Since n, m, and Icp are constant, Iss is not dependent on the frequency-division ratio N as can be seen from the equation (7). The channel dependency of spurious signals, therefore, is suppressed in the frequency spectrum of the output frequency. According to one aspect of the present invention, the device described above is such that the current-summation unit includes a pulse-generation unit which generates pulses each having a pulse width proportional to the cycle of the output frequency in synchronism with the phase-comparison operations, and a duration-adjustment unit which adjusts a timing and a duration as to when and how long the electric current is added to said another electrical current based on the pulses. In the device described above, the duration proportional to the cycle of the output frequency can be readily established by the pulse-generation circuit having a relatively simple circuit structure. According to another aspect of the present invention, the device is such that the current-summation unit receives a signal having a cycle proportional to the cycle of the output frequency from one of internal signal lines of the frequency divider, and determines the duration based on the signal. In the device described above, the duration proportional to the cycle of the output frequency can be derived from one of the various frequencies available inside the frequency divider, so that there is no need to provide a special device dedicated for the purpose of frequency conversion, thereby simplifying the configuration of the spurious signal suppressing device. According to another aspect of the present invention, the device further includes a selection switching unit which selects one of the internal signal lines of the frequency divider so as to supply a signal of the selected one of the internal signal lines to the current-summation unit. In the device described above, a frequency most effective in terms of suppressing the channel dependency of spurious signals can be selected and used. According to another aspect of the present invention, the device described above is such that the current-summation unit receives the comparison frequency from the frequency divider, and determines the duration based on the comparison frequency. In the device described above, the output of the frequency divider is utilized as it is. Since the output frequency of the frequency divider is in synchronism with the phase-comparison operations of the phase comparator, there is no need for a special device dedicated for the purpose of establishing synchronization, and thereby a simple circuit structure suffices to implement the spurious signal suppressing device. According to another aspect of the present invention, the device described above is such that the current-summation unit receives the output frequency, and determines the duration based on the output frequency. In the device described above, a duration proportional to the cycle of the output frequency can be precisely obtained. Further, where it is desirable to use the same frequency as the output frequency, this configuration can provide the most appropriate circuit structure. According to another aspect of the present invention, the device described above is such that the current-summation unit includes a frequency divider to divide the output frequency, and determines the duration based on a divided frequency of the output frequency. In the device described above, the frequency divider having an appropriate frequency-division ratio can provide a desirable cycle which is not dependent on the frequency-division ratio of the frequency divider of the fractional-N synthesizer. According to another aspect of the present invention, the device described above is such that the frequency divider of the current-summation unit is capable of changing a frequency-division ratio thereof. In the device described above, any long or short duration proportional to the cycle of the output frequency can be obtained by changing the frequency-division ratio. According to another aspect of the present invention, the device described above is such that the current-summation unit includes a frequency multiplying unit to multiply the output frequency by an integer, and determines the duration based on an output of the frequency multiplying unit. In the device described above, a duration shorter than the cycle of the output frequency can be used as being proportional to the cycle of the output frequency. According to another aspect of the present invention, a device for suppressing spurious signals is directed to a fraction-N synthesizer which includes a phase comparator for detecting a phase difference between two signals, a charge-pump circuit for outputting an electrical current varying in accordance with the phase difference detected by the phase comparator, a loop filter for converting the electrical current to a voltage, an oscillator for outputting a frequency based on the voltage, a frequency divider for dividing the frequency by a frequency-division ratio to supply a resulting signal to the phase comparator as one of the two signals, and a frequency-division-ratio switching circuit for holding a value that changes by a constant step in synchronism with phase-comparison operations of the phase comparator so that the value causes one of overflow and underflow once in a predetermined period and for switching the frequency-division ratio fo the frequency divider to another frequency-division ratio only when one of the overflow and the underflow is detected. The device for suppressing spurious signals includes a current-generation unit which generates an electrical current proportional to the value of the frequency-division-ratio switching circuit, and a current-summation unit which adds the electrical current of the current-generation unit to the electrical current of the charge-pump circuit in synchronism with the phase-comparison operations of the phase comparator for a duration proportional to a cycle of the frequency of the oscillator. The device described above can effectively suppress the channel dependency of spurious signals in the same manner as the device previously described. According to another aspect of the present invention a fractional-N synthesizer includes a phase comparator for detecting a phase difference between two signals, a charge-pump circuit for outputting an electrical current varying in accordance with the phase difference detected by the phase comparator, a loop filter for converting the electric current to a voltage, an oscillator for outputting a frequency based on the voltage, a frequency divider for dividing the frequency by a frequency-division ratio to supply a resulting signal to the phase comparator as one of the two signals, a frequency-division-ratio switching circuit for holding a value that changes by a constant step in synchronism with phase-comparison operations of the phase comparator so that he value causes one of overflow and underflow once in a predetermined period and or switching the frequency-division ratio fo the frequency divider to another frequency-division ratio only when one of the overflow and the underflow is detected, a current-generation unit which generates an electrical current proportional to the value of the frequency-division-ratio switching circuit, and a current-summation unit which adds the electrical current of the current-generation unit to the electrical current of the charge-pump circuit in synchronism with the phase-comparison operations of the phase comparator for a duration proportional to a cycle of the frequency of the oscillator. The fractional-N synthesizer described above can effectively suppress the channel dependency of spurious signals in the same manner as the device previously described. According to another aspect of the present invention, a method of suppressing spurius signals is directed to a fractional-N synthesizer which includes a phase comparator for detecting a phase difference between two signals, a charge-pump circuit for outputting an electrical current varying in accordance with the phase difference detected by the phase comparator, a loop filter for converting the electrical current to a voltage, an oscillator for outputting a frequency based on the voltage, a frequency divider for dividing the frequency by a frequency-division ratio to supply a resulting signal to the phase comparator as one of the two signals, and a frequency-division-ratio switching circuit for holding a value that changes by a constant step in synchronism with phase-comparison operations of overflow and underflow once in a predetermined period and for switching the frequency-division ratio of the frequency divider to another frequency-division ratio only when one of the overflow and the underflow is detected. The method includes the steps of a) generating an electrical current proportional to the value of the frequency-division-ratio switching circuit, b) adding the electrical current of the step a) to the electrical current of the charge-pump circuit in synchronism with the phase-comparison operations of the phase comparator, and c) adjusting a duration of the adding of the step b) to be proportional to a cycle of the frequency of the oscillator. The method described above can effectively suppress the channel dependency of spurious signals in the same manner as the device previously described. Other objects and further features of the present invention will be apparent from the following detailed description when read in conjunction with the accompanying drawings. FIG. 1 is a block diagram of a PLL-frequency synthesizer generally used in the related art; FIG. 2 is a block diagram of a fractional-N-frequency synthesizer used in the related art; FIGS. 3A through 3F are timing charts showing relations between a reference frequency, a comparison frequency, and an overflow signal; charge-pump-output current D/A-converter-output-curent, and loop-filter-input current, respectively; FIG. 4 is a block diagram of a first embodiment of a fractional-N-frequency synthesizer equipped with a spurious signal suppressing device according to the present invention; FIG. 5 is a timing chart showing an output current of a spurious signal suppressing circuit; FIG. 6 is a block diagram showing a configuration of the spurious signal suppressing circuit; FIG. 7 is a circuit diagram of an example of a pulse-generation circuit; FIGS. 8A through 8D are timing charts showing examples of signals P FIG. 9 is a block diagram showing an example of a configuration of a frequency divider where a pulse-swallow scheme is employed; FIG. 10 is a circuit diagram of a dual-modulus pre-scaler; FIGS. 11A through 11F are timing charts for explaining spurious signal suppressing operations; FIG. 12 is a block diagram showing a second embodiment of a fractional-N-frequency synthesizer in which a spurious signal suppressing device according to the present invention is employed; FIG. 13 is a block diagram showing a configuration of a spurious signal suppressing circuit shown in FIG. 12; FIG. 14 is a block diagram showing a third embodiment of a fractional-N-frequency synthesizer in which a spurious signal suppressing device according to the present invention is employed; FIG. 15 is a block diagram showing a configuration of a spurius signal suppressing circuit shown in FIG. 14; and FIG. 16 is a block diagram showing another embodiment of the spurious signal suppressing circuit shown in FIG. In the following, embodiments of the present invention will be described with reference to the accompanying drawings. FIG. 4 is a block diagram of a first embodiment of a fractional-N-frequency synthesizer equipped with a spurius signal suppressing device according to the present invention. As shown in FIG. 4, the fractional-N-frequency synthesizer includes a frequency divider The frequency divider In response to the output from the phase comparator The voltage-control oscillator The accumulator If the accumulator Operations as described above with regard to the frequency divider The spurious signal suppressing circuit FIG. 5 is a timing chart showing the output current Iss of the spurious signal suppressing circuit This figure shows a case in which the accumulated value acm of the accumulator FIG. 6 is a block diagram showing a configuration of the spurious signal suppressing circuit The current-summation circuit The switch circuit (duration-adjustment unit) FIG. 7 is a circuit diagram of an example of the pulse-generation circuit The pulse-generation circuit Extraction of the frequency fp′ from the frequency divider In the following, extraction of the frequency fp′ from the frequency divider FIG. 9 is a block diagram showing an example of a configuration of the frequency divider As shown in the figure, the frequency divider FIG. 10 is a circuit diagram of the dual-modulus pre-scaler As shown in FIG. 10, the dual-modulus pre-scaler The signal having the frequency fp′ supplied from the frequency divider Further, a selector may be provided for the purpose of selectively extracting the frequency fp′ from the plurality of signal lines in the frequency divider FIGS. 11A through 11F are timing charts for explaining spurious suppressing operations. In the fractional-N-frequency synthesizer as described above, the frequency-division ratio of the frequency divider The accumulated value acm of the accumulator The output current Iss of the spurius signal suppressing circuit In what follows, prevention of the channel dependency of spurious signals will be described. The current generated by the D/A converter In other words, even when the frequency-division ratio N is change, the output current Iss of the spurious signal suppressing circuit In this embodiment, the current-summation circuit Further, a selection switching circuit may be provided so as to select one of the plurality of signal lines included in the frequency divider In this embodiment, the accumulator FIG. 12 is a block diagram showing a second embodiment of a fractional-N-frequency synthesizer in which a spurious signal suppressing device according to the present invention is employed. In FIG. 12, the same elements as those of FIG. 4 are referred to by the same numerals, and a description thereof will be omitted for the purpose of avoiding duplicate descriptions. The second embodiment shown in FIG. 12 includes a frequency divider The frequency divider The spurious signal suppressing circuit FIG. 13 is a block diagram showing a configuration of the spurious signal suppressing circuit As shown in FIG. 13, the spurious signal suppressing circuit Since the duration tad during which the output current Iss of the spurious signal suppressing circuit In this embodiment, further, the switch circuit FIG. 14 is a block diagram showing a third embodiment of a fractional-N-frequency synthesizer in which a spurious signal suppressing device according to the present invention is employed. In FIG. 14, the same elements as those of FIG. A spurious signal suppressing circuit FIG. 15 is a block diagram showing a configuration of the spurious signal suppressing circuit As shown in FIG. 15, the spurious signal suppressing circuit The current-summation circuit Since the duration tad during which the output current Iss of the spurious signal suppressing circuit FIG. 16 is a block diagram showing another embodiment of the spurious signal suppressing circuit The spurious signal suppressing circuit A current-summation circuit Moreover, where the frequency divider Further, a frequency multiplying unit may be provided in place of the frequency divider Further, the present invention is not limited to these embodiments, but various variations and modifications may be made without departing from the scope of the present invention. Patent Citations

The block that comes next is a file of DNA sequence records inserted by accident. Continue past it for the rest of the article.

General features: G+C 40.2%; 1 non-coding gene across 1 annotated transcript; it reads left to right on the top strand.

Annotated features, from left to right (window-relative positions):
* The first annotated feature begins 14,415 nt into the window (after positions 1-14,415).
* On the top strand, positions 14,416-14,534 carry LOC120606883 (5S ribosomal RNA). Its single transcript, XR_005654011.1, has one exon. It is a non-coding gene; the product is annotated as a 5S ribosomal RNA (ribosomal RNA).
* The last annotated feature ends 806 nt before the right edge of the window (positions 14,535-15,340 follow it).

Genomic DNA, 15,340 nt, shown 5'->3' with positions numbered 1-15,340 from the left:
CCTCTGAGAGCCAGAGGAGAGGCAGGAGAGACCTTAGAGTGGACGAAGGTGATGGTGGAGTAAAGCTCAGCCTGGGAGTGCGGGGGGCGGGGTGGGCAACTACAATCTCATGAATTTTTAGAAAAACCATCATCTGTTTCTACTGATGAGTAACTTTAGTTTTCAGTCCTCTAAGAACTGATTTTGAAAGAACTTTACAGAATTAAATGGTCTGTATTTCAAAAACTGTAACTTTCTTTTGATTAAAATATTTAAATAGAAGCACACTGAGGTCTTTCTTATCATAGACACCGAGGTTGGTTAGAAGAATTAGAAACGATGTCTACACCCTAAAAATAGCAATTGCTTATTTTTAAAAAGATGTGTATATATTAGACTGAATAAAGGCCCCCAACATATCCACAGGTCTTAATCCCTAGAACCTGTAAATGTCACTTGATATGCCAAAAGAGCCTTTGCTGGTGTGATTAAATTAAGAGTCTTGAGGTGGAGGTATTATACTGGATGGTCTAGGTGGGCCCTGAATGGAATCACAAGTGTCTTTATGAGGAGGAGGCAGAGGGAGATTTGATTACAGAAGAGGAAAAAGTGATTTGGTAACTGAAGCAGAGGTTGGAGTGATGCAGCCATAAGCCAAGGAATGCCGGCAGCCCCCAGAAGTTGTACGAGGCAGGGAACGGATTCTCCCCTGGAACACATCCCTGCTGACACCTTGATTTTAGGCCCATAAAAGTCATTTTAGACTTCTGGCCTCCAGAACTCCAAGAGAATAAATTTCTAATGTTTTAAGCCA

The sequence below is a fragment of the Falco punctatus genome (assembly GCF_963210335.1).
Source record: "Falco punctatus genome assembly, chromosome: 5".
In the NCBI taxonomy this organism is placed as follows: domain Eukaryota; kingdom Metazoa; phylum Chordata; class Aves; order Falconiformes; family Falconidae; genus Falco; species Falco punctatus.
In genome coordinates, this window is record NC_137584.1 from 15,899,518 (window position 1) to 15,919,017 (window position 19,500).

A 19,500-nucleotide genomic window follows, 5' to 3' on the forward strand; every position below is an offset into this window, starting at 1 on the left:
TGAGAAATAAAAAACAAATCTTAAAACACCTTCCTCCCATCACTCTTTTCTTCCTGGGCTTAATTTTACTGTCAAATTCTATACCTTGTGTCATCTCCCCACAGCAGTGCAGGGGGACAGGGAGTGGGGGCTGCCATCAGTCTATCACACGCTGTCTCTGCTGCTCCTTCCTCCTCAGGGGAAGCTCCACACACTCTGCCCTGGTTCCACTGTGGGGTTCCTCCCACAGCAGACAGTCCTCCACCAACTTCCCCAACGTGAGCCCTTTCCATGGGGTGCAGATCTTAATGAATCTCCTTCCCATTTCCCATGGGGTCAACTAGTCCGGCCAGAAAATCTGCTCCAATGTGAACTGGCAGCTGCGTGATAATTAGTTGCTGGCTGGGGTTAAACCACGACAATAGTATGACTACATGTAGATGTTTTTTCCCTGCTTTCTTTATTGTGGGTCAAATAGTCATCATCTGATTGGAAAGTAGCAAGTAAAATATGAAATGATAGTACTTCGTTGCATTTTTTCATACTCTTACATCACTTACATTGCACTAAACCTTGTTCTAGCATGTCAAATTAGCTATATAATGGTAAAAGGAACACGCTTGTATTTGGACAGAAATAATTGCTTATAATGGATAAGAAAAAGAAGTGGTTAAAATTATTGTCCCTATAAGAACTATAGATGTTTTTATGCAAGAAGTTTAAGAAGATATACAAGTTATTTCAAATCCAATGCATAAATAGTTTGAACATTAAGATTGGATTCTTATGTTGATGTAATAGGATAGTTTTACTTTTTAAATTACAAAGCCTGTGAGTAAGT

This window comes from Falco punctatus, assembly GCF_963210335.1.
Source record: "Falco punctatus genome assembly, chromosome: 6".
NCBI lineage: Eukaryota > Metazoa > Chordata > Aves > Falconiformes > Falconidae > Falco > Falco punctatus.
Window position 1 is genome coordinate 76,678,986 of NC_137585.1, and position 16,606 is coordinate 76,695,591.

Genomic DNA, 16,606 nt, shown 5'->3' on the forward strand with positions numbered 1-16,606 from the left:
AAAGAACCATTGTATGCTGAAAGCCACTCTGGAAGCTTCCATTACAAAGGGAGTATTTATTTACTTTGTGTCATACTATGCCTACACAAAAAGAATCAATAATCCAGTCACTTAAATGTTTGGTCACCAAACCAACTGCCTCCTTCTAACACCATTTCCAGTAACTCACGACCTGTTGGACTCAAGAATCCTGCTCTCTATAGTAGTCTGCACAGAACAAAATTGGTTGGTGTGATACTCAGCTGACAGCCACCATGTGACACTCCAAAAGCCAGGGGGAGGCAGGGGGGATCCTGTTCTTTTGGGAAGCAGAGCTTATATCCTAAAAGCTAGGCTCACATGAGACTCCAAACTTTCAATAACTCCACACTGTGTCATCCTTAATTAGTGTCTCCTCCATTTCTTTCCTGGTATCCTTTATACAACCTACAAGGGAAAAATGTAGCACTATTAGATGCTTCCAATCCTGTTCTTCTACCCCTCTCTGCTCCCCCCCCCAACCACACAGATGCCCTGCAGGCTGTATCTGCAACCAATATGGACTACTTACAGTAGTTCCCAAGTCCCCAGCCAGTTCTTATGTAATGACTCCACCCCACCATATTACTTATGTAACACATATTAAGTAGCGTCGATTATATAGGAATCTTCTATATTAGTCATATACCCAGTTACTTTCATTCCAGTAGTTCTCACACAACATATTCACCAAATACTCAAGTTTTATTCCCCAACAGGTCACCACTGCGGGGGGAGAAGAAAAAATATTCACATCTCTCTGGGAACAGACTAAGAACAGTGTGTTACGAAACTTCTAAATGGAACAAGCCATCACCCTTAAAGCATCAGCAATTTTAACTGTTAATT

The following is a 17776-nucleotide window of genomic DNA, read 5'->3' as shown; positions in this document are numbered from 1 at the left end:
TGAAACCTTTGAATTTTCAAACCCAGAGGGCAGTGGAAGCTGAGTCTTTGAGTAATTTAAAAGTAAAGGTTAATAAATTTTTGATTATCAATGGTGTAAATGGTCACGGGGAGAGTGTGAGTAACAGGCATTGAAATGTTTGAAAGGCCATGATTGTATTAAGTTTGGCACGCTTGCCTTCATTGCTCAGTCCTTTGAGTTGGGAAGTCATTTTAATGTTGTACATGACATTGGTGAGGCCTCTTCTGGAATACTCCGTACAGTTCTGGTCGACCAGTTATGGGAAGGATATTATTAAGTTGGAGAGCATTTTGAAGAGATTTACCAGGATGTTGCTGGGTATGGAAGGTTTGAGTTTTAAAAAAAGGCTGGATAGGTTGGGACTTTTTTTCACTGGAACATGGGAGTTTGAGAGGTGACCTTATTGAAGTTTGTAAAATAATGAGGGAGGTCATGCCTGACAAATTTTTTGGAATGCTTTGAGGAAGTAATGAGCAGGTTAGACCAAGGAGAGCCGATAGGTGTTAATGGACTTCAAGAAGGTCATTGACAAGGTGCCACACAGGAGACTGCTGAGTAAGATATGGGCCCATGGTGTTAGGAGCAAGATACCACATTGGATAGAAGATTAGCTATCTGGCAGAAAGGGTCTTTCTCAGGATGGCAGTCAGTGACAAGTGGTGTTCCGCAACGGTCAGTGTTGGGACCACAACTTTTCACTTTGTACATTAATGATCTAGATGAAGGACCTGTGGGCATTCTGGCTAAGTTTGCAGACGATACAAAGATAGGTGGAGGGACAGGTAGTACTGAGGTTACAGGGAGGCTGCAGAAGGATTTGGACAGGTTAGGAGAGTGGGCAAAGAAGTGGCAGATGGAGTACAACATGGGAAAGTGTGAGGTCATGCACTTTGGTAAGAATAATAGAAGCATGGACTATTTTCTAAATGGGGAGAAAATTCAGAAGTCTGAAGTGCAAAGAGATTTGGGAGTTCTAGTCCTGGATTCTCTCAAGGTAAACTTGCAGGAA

Referenced by
Classifications
Legal Events
Rotate |